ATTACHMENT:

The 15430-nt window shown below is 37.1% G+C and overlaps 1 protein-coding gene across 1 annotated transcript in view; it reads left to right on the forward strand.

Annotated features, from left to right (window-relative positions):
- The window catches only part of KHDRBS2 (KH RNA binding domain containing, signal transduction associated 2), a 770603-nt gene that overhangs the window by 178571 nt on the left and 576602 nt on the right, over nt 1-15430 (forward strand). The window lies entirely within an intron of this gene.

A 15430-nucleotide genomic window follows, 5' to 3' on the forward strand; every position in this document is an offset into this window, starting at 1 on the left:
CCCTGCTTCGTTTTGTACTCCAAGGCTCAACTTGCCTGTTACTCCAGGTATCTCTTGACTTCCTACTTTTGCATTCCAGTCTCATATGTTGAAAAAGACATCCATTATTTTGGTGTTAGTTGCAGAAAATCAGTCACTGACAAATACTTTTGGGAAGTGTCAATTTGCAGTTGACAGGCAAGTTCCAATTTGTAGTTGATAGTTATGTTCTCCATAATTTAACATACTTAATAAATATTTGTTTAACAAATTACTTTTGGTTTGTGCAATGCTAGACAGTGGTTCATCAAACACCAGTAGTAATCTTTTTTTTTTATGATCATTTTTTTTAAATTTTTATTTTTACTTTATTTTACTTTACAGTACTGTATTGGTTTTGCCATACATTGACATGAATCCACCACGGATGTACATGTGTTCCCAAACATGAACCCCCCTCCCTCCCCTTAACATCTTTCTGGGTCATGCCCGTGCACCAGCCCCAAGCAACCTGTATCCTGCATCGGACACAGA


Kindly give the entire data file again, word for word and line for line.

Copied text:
The 15430-nt window shown below is 37.1% G+C and overlaps 1 protein-coding gene across 1 annotated transcript in view; it reads left to right on the forward strand.

Annotated features, from left to right (window-relative positions):
- The window catches only part of KHDRBS2 (KH RNA binding domain containing, signal transduction associated 2), a 770603-nt gene that overhangs the window by 178571 nt on the left and 576602 nt on the right, over nt 1-15430 (forward strand). The window lies entirely within an intron of this gene.

A 15430-nucleotide genomic window follows, 5' to 3' on the forward strand; every position in this document is an offset into this window, starting at 1 on the left:
CCCTGCTTCGTTTTGTACTCCAAGGCTCAACTTGCCTGTTACTCCAGGTATCTCTTGACTTCCTACTTTTGCATTCCAGTCTCATATGTTGAAAAAGACATCCATTATTTTGGTGTTAGTTGCAGAAAATCAGTCACTGACAAATACTTTTGGGAAGTGTCAATTTGCAGTTGACAGGCAAGTTCCAATTTGTAGTTGATAGTTATGTTCTCCATAATTTAACATACTTAATAAATATTTGTTTAACAAATTACTTTTGGTTTGTGCAATGCTAGACAGTGGTTCATCAAACACCAGTAGTAATCTTTTTTTTTTATGATCATTTTTTTTAAATTTTTATTTTTACTTTATTTTACTTTACAGTACTGTATTGGTTTTGCCATACATTGACATGAATCCACCACGGATGTACATGTGTTCCCAAACATGAACCCCCCTCCCTCCCCTTAACATCTTTCTGGGTCATGCCCGTGCACCAGCCCCAAGCAACCTGTATCCTGCATCGGACACAGA